Identification of native populations of Trichogramma
Trichogramma wasps were reared from parasitized egg clusters of ECB collected from the leaves of maize sampled at 12 different corn fields/plots in Vojvodina (Fig. 2). Sampling took place between late July and late September 2017 in correspondence with the activity of II and III generations of ECB (Čamprag et al., 1983). At each site, 100 randomly selected plants of corn were inspected for the presence of ECB egg clusters using protocols detailed in Reid et al. (1996). Four of the sites were sampled on a single occasion (Čoka, Senta, Vrbas, and Gakovo), three sites were sampled on 2 different dates (Bašaid, Banatska Topola, and Stankić), 4 sites were sampled on 3 different dates (Mokrin, Iđoš, Nakovo, and Despotovo), and only one site was sampled on 4 different dates (Njegoševo) (Table 2). Across all these sampling efforts, a total of 40 parasitized egg clusters were collected and transported to the laboratory, where they were subsequently stored in individual glass tubes (25±1 °C, 65±10% RH, 16:8 h [L:D] photoperiod), until the emergence of the adult parasitoids. Following emergence, the wasps from each parasitized egg cluster were preserved in labeled vials with 95% ethanol and stored at −20 °C.
Genomic DNA was isolated from the ethanol-preserved females, using a HotSHOT method (Truett et al. 2000), following the protocol described by Ivezić et al. (2018). Where possible, 2 female Trichogramma were randomly selected from those that emerged from each of the 40 laboratory-reared ECB egg clusters. Specimens were then identified to species, using the multiplex-PCR assay detailed above.
The species-specific mutiplex PCR assay yielded amplicons (bands) of a diagnostic size for each of the target species, T. brassicae (199bp) and T. evanescens (480bp; Fig. 1). Validation of the assay was sought by aiming to identify 2 female parasitoids emerging from each of 40 collected ECB egg clusters. This was possible for all but one egg cluster (JL40; Table 2), which only yielded a single female wasp. Thus, a total of 79 females were identified, using the species-specific multiplex PCR assay (e.g., Fig. 1). Seventy-seven out of 79 wasps (97.47%) were identified as T. brassicae, and the remaining 2 were confirmed as T. evanescens. No specimens failed to amplify. Trichogramma brassicae was detected at all 12 sample sites, while T. evanescens was detected at only 2 plots, Mokrin and Nakovo (Table 3). In both instances, the T. evanescens individual emerged from an egg cluster that also yielded a T. brassicae individual, indicating multi-parasitism of the cluster by both species. One of those egg clusters (JL14) yielded further 5 females (7 total); therefore, the molecular assay was used to identify each of them. Including the original 2 wasps, 5 of the females emerging from that cluster were T. evanescens, and 2 were T. brassicae.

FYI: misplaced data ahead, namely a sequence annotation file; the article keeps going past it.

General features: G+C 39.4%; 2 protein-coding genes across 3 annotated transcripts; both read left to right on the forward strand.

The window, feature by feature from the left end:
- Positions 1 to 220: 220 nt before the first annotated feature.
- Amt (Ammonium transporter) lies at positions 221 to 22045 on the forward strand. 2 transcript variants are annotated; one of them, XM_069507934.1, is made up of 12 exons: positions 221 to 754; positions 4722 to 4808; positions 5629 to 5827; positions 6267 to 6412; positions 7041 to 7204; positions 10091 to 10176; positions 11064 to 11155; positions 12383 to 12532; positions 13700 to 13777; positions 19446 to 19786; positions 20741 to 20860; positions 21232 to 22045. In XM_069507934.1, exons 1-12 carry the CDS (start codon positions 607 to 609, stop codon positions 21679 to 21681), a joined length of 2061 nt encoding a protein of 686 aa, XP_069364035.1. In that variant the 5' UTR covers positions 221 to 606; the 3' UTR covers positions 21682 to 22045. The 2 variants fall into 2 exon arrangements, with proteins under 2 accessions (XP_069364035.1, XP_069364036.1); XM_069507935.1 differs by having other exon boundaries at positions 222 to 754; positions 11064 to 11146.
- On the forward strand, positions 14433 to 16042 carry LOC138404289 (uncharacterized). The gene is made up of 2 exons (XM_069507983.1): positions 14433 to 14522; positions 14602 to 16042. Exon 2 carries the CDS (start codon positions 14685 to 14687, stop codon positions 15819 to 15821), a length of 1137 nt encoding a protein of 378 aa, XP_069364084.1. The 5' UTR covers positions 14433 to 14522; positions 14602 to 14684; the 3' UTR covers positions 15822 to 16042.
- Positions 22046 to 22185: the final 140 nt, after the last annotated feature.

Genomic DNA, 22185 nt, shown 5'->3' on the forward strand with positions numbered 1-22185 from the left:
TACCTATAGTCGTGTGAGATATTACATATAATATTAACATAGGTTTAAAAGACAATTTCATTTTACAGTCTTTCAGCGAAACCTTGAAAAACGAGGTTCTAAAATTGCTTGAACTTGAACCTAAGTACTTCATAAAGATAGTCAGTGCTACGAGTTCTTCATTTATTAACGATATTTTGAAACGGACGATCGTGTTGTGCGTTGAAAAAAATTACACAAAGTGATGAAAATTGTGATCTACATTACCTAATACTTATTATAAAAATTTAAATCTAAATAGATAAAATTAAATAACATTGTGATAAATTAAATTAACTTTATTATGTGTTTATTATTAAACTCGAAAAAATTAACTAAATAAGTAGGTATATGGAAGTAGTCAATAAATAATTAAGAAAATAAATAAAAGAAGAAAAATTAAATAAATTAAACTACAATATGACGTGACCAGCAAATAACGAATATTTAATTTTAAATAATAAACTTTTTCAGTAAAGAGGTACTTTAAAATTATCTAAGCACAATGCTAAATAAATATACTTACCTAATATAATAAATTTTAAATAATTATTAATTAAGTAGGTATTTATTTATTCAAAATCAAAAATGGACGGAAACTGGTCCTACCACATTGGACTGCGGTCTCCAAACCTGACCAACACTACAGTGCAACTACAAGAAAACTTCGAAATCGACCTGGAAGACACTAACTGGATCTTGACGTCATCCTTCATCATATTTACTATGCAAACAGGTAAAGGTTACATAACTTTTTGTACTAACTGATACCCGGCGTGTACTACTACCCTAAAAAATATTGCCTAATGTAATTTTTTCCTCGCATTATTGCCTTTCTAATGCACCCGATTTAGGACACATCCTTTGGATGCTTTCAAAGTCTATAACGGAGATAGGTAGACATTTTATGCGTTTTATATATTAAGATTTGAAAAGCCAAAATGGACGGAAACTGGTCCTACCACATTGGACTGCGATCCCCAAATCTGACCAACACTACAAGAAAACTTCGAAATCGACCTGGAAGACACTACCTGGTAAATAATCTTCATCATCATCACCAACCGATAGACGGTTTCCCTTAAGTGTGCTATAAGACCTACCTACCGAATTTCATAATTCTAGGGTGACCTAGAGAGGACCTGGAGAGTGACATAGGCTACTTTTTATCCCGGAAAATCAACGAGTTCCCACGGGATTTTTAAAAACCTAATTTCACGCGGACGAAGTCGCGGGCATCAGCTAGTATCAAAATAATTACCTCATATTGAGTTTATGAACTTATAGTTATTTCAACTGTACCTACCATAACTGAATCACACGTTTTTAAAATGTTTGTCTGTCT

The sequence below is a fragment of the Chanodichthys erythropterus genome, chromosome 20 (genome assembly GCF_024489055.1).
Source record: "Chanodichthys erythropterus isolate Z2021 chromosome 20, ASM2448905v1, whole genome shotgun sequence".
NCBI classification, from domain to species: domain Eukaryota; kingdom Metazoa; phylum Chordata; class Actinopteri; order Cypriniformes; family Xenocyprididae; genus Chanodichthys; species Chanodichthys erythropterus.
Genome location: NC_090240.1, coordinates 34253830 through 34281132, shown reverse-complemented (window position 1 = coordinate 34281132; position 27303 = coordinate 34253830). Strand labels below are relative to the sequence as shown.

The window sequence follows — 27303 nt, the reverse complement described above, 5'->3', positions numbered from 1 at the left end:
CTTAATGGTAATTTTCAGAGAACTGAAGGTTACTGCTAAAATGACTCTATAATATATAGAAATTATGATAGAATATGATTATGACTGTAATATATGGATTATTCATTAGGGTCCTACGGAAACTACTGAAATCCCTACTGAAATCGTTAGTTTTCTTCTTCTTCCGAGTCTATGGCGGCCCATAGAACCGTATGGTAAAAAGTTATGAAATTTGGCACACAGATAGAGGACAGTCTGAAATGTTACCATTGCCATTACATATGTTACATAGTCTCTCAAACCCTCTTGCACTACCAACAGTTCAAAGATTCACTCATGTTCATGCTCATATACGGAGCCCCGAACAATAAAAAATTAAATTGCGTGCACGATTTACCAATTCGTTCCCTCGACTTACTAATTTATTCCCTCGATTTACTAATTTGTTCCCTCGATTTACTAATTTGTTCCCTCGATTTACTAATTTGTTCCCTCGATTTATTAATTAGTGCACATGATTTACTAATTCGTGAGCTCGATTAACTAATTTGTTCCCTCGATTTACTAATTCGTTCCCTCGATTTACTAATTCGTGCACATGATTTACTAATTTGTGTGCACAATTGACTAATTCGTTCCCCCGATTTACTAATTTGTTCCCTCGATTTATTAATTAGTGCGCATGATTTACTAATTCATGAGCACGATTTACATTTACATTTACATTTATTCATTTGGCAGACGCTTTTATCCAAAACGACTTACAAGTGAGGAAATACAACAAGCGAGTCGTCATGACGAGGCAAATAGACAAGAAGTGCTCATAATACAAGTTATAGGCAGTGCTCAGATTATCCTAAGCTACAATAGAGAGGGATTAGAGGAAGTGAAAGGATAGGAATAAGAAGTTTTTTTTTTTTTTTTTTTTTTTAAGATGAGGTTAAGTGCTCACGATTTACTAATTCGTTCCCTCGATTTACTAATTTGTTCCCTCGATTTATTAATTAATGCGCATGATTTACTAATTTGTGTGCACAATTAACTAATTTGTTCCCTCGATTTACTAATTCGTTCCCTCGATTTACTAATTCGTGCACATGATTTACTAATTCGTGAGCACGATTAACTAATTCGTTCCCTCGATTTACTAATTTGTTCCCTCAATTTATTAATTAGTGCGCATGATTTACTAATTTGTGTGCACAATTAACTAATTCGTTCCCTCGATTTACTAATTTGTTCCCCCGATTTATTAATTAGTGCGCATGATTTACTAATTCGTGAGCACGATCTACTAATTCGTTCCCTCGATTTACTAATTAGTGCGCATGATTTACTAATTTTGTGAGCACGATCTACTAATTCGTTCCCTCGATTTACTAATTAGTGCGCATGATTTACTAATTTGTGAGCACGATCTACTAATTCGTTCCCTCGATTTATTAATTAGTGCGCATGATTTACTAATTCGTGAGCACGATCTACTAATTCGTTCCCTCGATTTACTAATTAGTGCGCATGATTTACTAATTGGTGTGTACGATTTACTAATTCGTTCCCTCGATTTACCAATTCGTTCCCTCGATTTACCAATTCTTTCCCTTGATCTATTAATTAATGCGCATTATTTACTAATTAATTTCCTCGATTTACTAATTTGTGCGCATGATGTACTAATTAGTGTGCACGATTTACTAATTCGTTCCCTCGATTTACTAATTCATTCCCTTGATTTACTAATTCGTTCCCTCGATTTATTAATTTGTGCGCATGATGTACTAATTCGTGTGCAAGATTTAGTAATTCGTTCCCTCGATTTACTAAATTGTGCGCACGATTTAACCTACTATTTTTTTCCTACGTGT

The species-specific multiplex PCR assay described herein relies on inter- and intraspecific variations in the DNA sequences of the locus that were targeted, ITS2. It worked well in the particular agricultural system that was chosen, Serbian maize production. As such, it provided an excellent diagnostic tool for monitoring the Trichogramma species present in that specific system. Whether the assay, in its current format, would be applicable to further agricultural and natural ecosystems, in Serbia or further afield, or for identifying Trichogramma from the eggs of different insect pests, is unknown. The ITS2 region was targeted because it is typically well-conserved within species. However, it is clear from the alignment of ITS2 sequences retrieved from GenBank that the locus was not 100% homogenous across all specimens/populations from different studies (supplementary file). Indeed, the species-specific primer designed for T. evanescens actually spanned a variable stretch which was subject to a 2–4 bp insertion in 10 of the 50 (20%) existing GenBank accessions. Without access to that DNA, there was no way to certain that the assay would result in the amplification of DNA from those specimens, although there was some hope in the fact that the first 9 bases from the 3′ end of the primer were identical across all 50 accessions. It cannot be certain exactly how the introduction of further species into the Serbian maize system might affect the assay, but non-significant similarity was found between the species-specific primers and the ITS2 sequences of 8 further Trichogramma species that are common in the Mediterannean region (Sumer et al. 2009). It was more likely that specimens of additional species would simply fail to produce any PCR product. As such, the integrity of the extracted DNA of any specimen that did not yield an amplicon should be confirmed and followed by the amplification and sequening of the complete ITS2 gene. If a “new” species was detected, it was then likely that it could be included in a redesigned assay.